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10 of Britain’s Natural Wonders to Discover on Holiday

The Giant's Causeway at Sunset

The Giant’s Causeway at Sunset

The UK is home to some amazing natural wonders, which inspire and amaze visitors.  Which will you discover on your next break away?  Forget having to go half way across the world to see some awe inspiring naturally stunning scenery, there is plenty to see right here at home in Britain.  And one of the best parts, depending on where you live in the UK, you may not even need to catch a plane to get to some of these natural wonders, for many you may be able to just pack your stuff, jump in the car and go!

1.  The Limestone Pavement, Malham, Yorkshire Dales

A landscape so unique and stunning it featured in the film Harry Potter and the Deathly Harrows, the Limestone Pavement at the top of Malham Cove is an absolute wonder.  Visit and you can walk over the  strange craggy rocks of this limestone formation as well as look out over amazing views over the Yorkshire Dales National Park.

Malham' Coves Amazing Limestone Pavement

Malham’ Coves Amazing Limestone Pavement












Getting to the top of Malham Cove though where the ‘pavement’ lies is quite a feat, as it’s a steep hike up (there are steps) so walking boots are a must and being physically fit is essential too.  Beware of the drops from the limestone pavement, there is a sheer drop in to Malham Cove with no barriers.

Places to Stay near the Limestone Pavement:

Malham lies in a tranquil rural location in the Yorkshire Dales, choose to stay in a country cottage in the Yorkshire Dales, and select accommodation not too far from Settle, Grassington and Skipton which are relatively close to Malham.


2.  Cheddar Gorge

Cheddar Gorge Somerset

Uniquely beautiful Cheddar Gorge

One of England’s most stunning natural wonders, Cheddar Gorge is an imposing inland limestone gorge with high cliffs that runs for 3 miles within the Mendip Hills Area of Outstanding Natural Beauty close to the town of Cheddar.  Created during the Ice age, not only can you visit and see the amazing gorge, there are fascinating caves to see here too!  Discover Gough’s Cave which was inhabited in prehistoric times.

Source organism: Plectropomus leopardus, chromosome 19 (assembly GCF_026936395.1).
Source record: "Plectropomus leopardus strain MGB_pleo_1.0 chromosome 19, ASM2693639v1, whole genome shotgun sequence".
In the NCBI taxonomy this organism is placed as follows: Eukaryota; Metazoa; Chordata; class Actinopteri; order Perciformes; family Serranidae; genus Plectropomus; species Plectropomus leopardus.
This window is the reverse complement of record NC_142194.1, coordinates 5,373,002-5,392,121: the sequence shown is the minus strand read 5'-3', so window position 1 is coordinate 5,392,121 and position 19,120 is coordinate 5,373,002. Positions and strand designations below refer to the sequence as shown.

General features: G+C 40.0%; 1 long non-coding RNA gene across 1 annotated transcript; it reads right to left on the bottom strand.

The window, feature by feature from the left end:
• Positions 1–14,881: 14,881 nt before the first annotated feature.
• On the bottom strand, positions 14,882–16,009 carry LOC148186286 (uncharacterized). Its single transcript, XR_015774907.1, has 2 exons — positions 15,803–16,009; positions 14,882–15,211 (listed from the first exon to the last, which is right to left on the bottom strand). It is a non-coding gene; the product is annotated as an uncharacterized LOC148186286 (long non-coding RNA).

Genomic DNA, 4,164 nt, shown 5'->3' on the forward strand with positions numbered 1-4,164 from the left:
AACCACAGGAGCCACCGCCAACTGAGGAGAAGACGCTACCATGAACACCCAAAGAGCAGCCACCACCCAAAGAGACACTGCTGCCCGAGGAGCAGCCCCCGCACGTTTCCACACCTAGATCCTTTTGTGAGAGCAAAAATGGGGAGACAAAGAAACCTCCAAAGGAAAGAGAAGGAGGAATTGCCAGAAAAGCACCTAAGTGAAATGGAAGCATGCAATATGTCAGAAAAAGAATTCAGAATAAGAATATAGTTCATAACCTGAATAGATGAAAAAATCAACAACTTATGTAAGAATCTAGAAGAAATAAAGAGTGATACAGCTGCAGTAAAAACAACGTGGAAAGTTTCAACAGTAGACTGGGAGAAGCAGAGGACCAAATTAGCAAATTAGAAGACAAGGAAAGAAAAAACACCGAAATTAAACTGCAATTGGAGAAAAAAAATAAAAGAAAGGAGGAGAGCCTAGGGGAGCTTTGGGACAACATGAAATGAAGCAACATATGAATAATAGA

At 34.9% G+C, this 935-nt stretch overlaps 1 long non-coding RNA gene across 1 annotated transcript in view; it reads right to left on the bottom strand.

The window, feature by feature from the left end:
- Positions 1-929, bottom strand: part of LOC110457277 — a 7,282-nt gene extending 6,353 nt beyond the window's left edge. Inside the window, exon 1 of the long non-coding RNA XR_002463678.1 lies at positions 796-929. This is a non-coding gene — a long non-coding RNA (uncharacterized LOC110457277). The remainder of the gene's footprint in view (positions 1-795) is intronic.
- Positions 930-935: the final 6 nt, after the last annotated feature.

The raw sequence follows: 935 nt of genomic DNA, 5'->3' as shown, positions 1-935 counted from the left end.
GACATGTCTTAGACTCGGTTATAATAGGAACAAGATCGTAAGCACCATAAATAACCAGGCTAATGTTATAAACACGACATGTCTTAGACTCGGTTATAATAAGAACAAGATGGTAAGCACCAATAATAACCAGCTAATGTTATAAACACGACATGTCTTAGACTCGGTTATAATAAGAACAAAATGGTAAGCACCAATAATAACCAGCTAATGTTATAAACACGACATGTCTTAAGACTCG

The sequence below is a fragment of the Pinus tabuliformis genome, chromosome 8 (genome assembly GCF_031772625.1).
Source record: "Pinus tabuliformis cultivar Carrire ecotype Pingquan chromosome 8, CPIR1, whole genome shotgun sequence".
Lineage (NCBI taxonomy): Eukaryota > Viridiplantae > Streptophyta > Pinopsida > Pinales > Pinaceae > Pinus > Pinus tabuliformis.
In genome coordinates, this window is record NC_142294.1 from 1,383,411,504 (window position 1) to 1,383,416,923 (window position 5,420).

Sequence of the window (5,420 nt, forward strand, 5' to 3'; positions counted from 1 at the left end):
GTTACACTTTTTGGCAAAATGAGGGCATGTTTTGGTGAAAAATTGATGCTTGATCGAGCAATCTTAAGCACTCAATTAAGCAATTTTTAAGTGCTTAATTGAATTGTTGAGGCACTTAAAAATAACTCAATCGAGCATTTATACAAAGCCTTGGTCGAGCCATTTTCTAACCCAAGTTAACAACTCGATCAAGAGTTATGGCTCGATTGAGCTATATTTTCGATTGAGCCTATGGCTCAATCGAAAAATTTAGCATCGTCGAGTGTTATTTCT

A special area of conservation, there is a cliff top walk you can take along the top of the gorge.  Walking boots are recommended and stay away from the edge where there are steep drops.  There are shops and a cafe on the edge of the gorge serving visitors.

Amazing Cheddar Gorge Cave

The amazing underground world at Cheddar Gorge

Where to Stay near Cheddar Gorge:

The town of Cheddar is extremely well located for visiting the nearby caves.  The Mendip Hills are another good choice for visiting the gorge on a day trip.


3.  Durdle Door along Dorset’s Jurassic Coast

One of the Jurassic Coast’s most photographed places, Durdle Door along the Dorset coast truly has to be seen to be believed.  Depending on your vantage point, this limestone cliff structure can look like a dinosaur dipping its head in the sea or as a gateway to the ocean.  Visit to see what it conjures up in your imagination!

Durdle Door on the Jurassic Coast

Durdle Door on the Jurassic Coast











The nearby sand and shingle beach is a great spot to sit and take in the views.
There is a nearby car park but take a picnic as there are no cafes at Durdle Door.  Just along the coast is another fascinating place to visit; Lulworth Cove where there are a couple of cafes.

Places to Stay near Durdle Door:

Durdle Door is located around mid-way between Weymouth and Swanage and is just a drive away from many parts of the Jurassic coast.

4.  Winnats Pass, Peak District

Winnats Pass in Derbyshire’s Hope Valley close to Mam Tor is a truly majestic place to visit.  Not only is this grass covered limestone gorge amazing, but there are also a number of fascinating caves to discover in the nearby area including Blue John Cavern, Treak Cliff Cavern, Peak Cavern and Speedwell Cavern.

The Peak District's Winnats Pass

The Peak District’s Winnats Pass